Open Source Software: Male Nerds Contributing To The Common Good For Free—So Feminists Ask "Where Are The Women?!"
May 24, 2015, 07:18 PM
A+
|
a-
Print Friendly and PDF
Few things get SJWs angrier than male nerds contributing to the common good for free. For example, from the Crooked Timber blog for conventionally minded academics:
Where are the women in the history of open source?

by SUMANA HARIHARESWARA on MAY 21, 2015

Hi – Sumana Harihareswara here. You might remember me from my April guest post about free/open source software, licensing, and codes of conduct in open communities. … Today I’m considering where we got frameworks that we free software/open source folks often take for granted, and specifically what might have been erased from our intellectual heritage due to sexism.

What’s missing?

If you ask some people about the history of free software, you hear about Richard Stallman creating the GNU Public License and formulating the Four Freedoms. …

Some people will tell you a bit about Stallman, and then discuss how Eric S. Raymond wrote “The Cathedral and the Bazaar” and articulated more pragmatic language for open source folks to use, and how permissive licenses helped popularize open source. …

But in any case — where the f*** are the women?

Getting paid to program?
I recently started looking back at the narrative I’ve been told about the origins of free and open source software, the male-centric narrative about Richard Stallman and Eric Raymond that I’ve repeated a zillion times as a teacher. I’ve corrected my understanding of my general software engineering heritage to correct for biases, so I’ve reclaimed a heritage that has tons of gender diversity. But what about my open source history? Approximately every field in history has suppressed or hidden contributions by women, so I figure it’s safe to assume that open source philosophy is similar, and proceed on that basis. Whom am I missing?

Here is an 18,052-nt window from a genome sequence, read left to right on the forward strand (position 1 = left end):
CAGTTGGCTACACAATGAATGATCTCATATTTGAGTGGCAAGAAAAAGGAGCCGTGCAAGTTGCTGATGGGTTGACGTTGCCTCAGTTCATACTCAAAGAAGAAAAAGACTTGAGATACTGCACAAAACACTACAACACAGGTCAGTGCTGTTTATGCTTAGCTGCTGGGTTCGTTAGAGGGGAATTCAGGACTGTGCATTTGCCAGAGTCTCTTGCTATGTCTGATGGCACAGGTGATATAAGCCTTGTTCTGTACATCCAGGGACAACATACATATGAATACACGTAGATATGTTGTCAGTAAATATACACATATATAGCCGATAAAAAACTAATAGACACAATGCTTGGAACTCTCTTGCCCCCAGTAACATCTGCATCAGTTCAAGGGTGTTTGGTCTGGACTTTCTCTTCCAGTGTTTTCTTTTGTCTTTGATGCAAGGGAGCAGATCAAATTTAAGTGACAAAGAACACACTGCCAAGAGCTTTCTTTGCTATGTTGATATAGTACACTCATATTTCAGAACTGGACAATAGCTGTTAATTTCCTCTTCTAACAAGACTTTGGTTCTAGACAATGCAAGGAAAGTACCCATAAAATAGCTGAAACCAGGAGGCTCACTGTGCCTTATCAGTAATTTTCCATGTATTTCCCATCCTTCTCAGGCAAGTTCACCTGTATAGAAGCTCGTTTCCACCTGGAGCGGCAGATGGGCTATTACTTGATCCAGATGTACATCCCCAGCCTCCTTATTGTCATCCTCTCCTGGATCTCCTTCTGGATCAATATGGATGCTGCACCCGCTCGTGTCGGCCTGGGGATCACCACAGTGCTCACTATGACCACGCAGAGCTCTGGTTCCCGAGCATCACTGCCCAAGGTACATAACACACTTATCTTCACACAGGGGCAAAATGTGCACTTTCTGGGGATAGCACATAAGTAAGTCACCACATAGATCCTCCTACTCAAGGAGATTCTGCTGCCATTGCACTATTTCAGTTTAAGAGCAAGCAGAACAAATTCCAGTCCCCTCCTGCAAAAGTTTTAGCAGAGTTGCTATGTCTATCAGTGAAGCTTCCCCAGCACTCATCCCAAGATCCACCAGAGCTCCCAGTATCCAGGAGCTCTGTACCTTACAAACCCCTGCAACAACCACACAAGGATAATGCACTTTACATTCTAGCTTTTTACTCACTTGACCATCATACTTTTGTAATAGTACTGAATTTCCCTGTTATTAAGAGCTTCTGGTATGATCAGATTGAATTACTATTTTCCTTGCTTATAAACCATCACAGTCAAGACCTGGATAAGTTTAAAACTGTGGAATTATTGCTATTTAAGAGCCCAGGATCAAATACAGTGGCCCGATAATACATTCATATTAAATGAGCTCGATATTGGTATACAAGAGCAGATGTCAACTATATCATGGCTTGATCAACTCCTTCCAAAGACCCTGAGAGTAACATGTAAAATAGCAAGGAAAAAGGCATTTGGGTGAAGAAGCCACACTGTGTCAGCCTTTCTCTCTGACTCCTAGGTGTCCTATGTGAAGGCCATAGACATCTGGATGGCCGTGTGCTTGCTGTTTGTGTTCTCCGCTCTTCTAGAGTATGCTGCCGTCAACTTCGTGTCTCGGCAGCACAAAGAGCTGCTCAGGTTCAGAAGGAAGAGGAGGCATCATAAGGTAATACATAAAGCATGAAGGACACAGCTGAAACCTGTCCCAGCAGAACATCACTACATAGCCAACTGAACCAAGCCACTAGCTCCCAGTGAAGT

You can do a reality check on the notion that the contributions of women to computer programming were covered up in the past simply by looking up the Pentagon’s massive attempt to impose its Ada language on the programmers of the world. Back in the 1970s’s the Department of Defense wanted to radically reduce the number of programming languages in use by contractors, so it sponsored a new language, which it named after Lord Byron’s daughter. Ada was a huge deal when I took a course in programming in 1980. From Wikipedia (which, granted, is mostly written for free by men):
In May 1979, the Green proposal, designed by Jean Ichbiah at CII Honeywell Bull, was chosen and given the name Ada—after Augusta Ada, Countess of Lovelace. … The Military Standard reference manual was approved on December 10, 1980 (Ada Lovelace’s birthday), and given the number MIL-STD-1815 in honor of Ada Lovelace’s birth year. …

Ada attracted much attention from the programming community as a whole during its early days. Its backers and others predicted that it might become a dominant language for general purpose programming and not just defense-related work. Ichbiah publicly stated that within ten years, only two programming languages would remain, Ada and Lisp. Early Ada compilers struggled to implement the large, complex language, and both compile-time and run-time performance tended to be slow and tools primitive. …

In 1987, the US Department of Defense began to require the use of Ada (the Ada mandate) for every software project where new code was more than 30% of result, though exceptions to this rule were often granted. …

The Department of Defense Ada mandate was effectively removed in 1997, as the DoD began to embrace COTS (commercial off-the-shelf) technology.

You may recall Ada as another costly Pentagon boondoggle, but obviously your memories are poisoned by sexism.

Similarly, if you are of a certain age, you may recall how 1940s programmer Admiral Grace Hopper of COBOL fame was constantly feted in her old age with honors and promotions. Wikipedia lists 29 different honors bestowed upon her from 1969 onward, but that’s lumping together the more than 40 honorary degrees she received. But once again, the Wikipedia list was probably put together by some man for free, so it’s no doubt sexist.